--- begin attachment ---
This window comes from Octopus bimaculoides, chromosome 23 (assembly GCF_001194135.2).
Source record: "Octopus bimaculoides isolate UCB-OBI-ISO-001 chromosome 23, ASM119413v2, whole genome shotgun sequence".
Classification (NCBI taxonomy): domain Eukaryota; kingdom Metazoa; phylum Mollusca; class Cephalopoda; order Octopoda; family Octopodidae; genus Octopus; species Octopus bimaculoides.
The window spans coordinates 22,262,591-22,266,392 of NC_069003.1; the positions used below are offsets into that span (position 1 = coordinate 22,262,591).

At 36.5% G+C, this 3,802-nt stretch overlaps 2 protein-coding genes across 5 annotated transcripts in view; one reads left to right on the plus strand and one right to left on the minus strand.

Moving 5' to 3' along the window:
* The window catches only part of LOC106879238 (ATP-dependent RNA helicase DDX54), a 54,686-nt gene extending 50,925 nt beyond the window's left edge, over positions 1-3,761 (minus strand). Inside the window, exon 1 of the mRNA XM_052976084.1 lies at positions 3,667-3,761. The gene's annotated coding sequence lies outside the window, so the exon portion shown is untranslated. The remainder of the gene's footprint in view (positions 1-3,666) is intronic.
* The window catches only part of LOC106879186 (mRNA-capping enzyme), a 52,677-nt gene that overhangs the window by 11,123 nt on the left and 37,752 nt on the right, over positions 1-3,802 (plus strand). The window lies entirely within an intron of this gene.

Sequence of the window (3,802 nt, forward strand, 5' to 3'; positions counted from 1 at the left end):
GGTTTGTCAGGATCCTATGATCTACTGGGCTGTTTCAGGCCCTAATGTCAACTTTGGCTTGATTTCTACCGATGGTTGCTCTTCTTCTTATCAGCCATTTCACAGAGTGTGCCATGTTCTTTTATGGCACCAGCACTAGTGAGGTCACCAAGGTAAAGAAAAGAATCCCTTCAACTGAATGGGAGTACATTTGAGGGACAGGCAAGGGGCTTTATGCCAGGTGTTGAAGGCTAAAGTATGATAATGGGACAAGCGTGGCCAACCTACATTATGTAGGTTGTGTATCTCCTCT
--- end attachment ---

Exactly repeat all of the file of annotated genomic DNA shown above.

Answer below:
This window comes from Octopus bimaculoides, chromosome 23 (assembly GCF_001194135.2).
Source record: "Octopus bimaculoides isolate UCB-OBI-ISO-001 chromosome 23, ASM119413v2, whole genome shotgun sequence".
Classification (NCBI taxonomy): domain Eukaryota; kingdom Metazoa; phylum Mollusca; class Cephalopoda; order Octopoda; family Octopodidae; genus Octopus; species Octopus bimaculoides.
The window spans coordinates 22,262,591-22,266,392 of NC_069003.1; the positions used below are offsets into that span (position 1 = coordinate 22,262,591).

At 36.5% G+C, this 3,802-nt stretch overlaps 2 protein-coding genes across 5 annotated transcripts in view; one reads left to right on the plus strand and one right to left on the minus strand.

Moving 5' to 3' along the window:
* The window catches only part of LOC106879238 (ATP-dependent RNA helicase DDX54), a 54,686-nt gene extending 50,925 nt beyond the window's left edge, over positions 1-3,761 (minus strand). Inside the window, exon 1 of the mRNA XM_052976084.1 lies at positions 3,667-3,761. The gene's annotated coding sequence lies outside the window, so the exon portion shown is untranslated. The remainder of the gene's footprint in view (positions 1-3,666) is intronic.
* The window catches only part of LOC106879186 (mRNA-capping enzyme), a 52,677-nt gene that overhangs the window by 11,123 nt on the left and 37,752 nt on the right, over positions 1-3,802 (plus strand). The window lies entirely within an intron of this gene.

Sequence of the window (3,802 nt, forward strand, 5' to 3'; positions counted from 1 at the left end):
GGTTTGTCAGGATCCTATGATCTACTGGGCTGTTTCAGGCCCTAATGTCAACTTTGGCTTGATTTCTACCGATGGTTGCTCTTCTTCTTATCAGCCATTTCACAGAGTGTGCCATGTTCTTTTATGGCACCAGCACTAGTGAGGTCACCAAGGTAAAGAAAAGAATCCCTTCAACTGAATGGGAGTACATTTGAGGGACAGGCAAGGGGCTTTATGCCAGGTGTTGAAGGCTAAAGTATGATAATGGGACAAGCGTGGCCAACCTACATTATGTAGGTTGTGTATCTCCTCT